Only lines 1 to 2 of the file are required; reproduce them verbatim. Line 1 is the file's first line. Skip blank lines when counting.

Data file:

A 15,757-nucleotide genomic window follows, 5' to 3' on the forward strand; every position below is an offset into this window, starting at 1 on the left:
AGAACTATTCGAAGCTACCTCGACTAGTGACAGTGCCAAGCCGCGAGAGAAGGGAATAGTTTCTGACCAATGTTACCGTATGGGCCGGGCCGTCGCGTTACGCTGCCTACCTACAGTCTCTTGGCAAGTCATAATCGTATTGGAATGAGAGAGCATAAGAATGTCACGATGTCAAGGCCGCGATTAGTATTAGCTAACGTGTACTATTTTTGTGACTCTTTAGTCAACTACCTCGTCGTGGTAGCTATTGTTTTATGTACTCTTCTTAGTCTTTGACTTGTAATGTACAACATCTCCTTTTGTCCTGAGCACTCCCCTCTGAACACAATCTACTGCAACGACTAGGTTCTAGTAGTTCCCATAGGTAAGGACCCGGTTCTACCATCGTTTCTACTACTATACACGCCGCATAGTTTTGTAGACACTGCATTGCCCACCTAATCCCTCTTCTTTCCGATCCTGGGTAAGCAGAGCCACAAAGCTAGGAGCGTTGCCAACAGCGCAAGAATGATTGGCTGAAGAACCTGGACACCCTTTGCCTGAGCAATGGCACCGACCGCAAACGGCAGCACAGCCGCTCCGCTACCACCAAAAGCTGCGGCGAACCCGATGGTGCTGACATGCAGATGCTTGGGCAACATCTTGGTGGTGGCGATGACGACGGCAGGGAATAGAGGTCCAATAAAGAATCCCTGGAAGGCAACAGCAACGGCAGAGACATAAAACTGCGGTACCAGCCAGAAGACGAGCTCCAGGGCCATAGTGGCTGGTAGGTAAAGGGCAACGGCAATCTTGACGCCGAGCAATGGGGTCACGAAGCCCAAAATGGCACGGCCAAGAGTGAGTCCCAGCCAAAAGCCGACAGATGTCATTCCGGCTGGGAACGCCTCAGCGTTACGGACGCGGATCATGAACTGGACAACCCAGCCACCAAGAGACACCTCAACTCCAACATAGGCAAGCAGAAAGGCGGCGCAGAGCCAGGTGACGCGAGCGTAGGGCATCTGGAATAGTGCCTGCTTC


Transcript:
A 15,757-nucleotide genomic window follows, 5' to 3' on the forward strand; every position below is an offset into this window, starting at 1 on the left:
AGAACTATTCGAAGCTACCTCGACTAGTGACAGTGCCAAGCCGCGAGAGAAGGGAATAGTTTCTGACCAATGTTACCGTATGGGCCGGGCCGTCGCGTTACGCTGCCTACCTACAGTCTCTTGGCAAGTCATAATCGTATTGGAATGAGAGAGCATAAGAATGTCACGATGTCAAGGCCGCGATTAGTATTAGCTAACGTGTACTATTTTTGTGACTCTTTAGTCAACTACCTCGTCGTGGTAGCTATTGTTTTATGTACTCTTCTTAGTCTTTGACTTGTAATGTACAACATCTCCTTTTGTCCTGAGCACTCCCCTCTGAACACAATCTACTGCAACGACTAGGTTCTAGTAGTTCCCATAGGTAAGGACCCGGTTCTACCATCGTTTCTACTACTATACACGCCGCATAGTTTTGTAGACACTGCATTGCCCACCTAATCCCTCTTCTTTCCGATCCTGGGTAAGCAGAGCCACAAAGCTAGGAGCGTTGCCAACAGCGCAAGAATGATTGGCTGAAGAACCTGGACACCCTTTGCCTGAGCAATGGCACCGACCGCAAACGGCAGCACAGCCGCTCCGCTACCACCAAAAGCTGCGGCGAACCCGATGGTGCTGACATGCAGATGCTTGGGCAACATCTTGGTGGTGGCGATGACGACGGCAGGGAATAGAGGTCCAATAAAGAATCCCTGGAAGGCAACAGCAACGGCAGAGACATAAAACTGCGGTACCAGCCAGAAGACGAGCTCCAGGGCCATAGTGGCTGGTAGGTAAAGGGCAACGGCAATCTTGACGCCGAGCAATGGGGTCACGAAGCCCAAAATGGCACGGCCAAGAGTGAGTCCCAGCCAAAAGCCGACAGATGTCATTCCGGCTGGGAACGCCTCAGCGTTACGGACGCGGATCATGAACTGGACAACCCAGCCACCAAGAGACACCTCAACTCCAACATAGGCAAGCAGAAAGGCGGCGCAGAGCCAGGTGACGCGAGCGTAGGGCATCTGGAATAGTGCCTGCTTC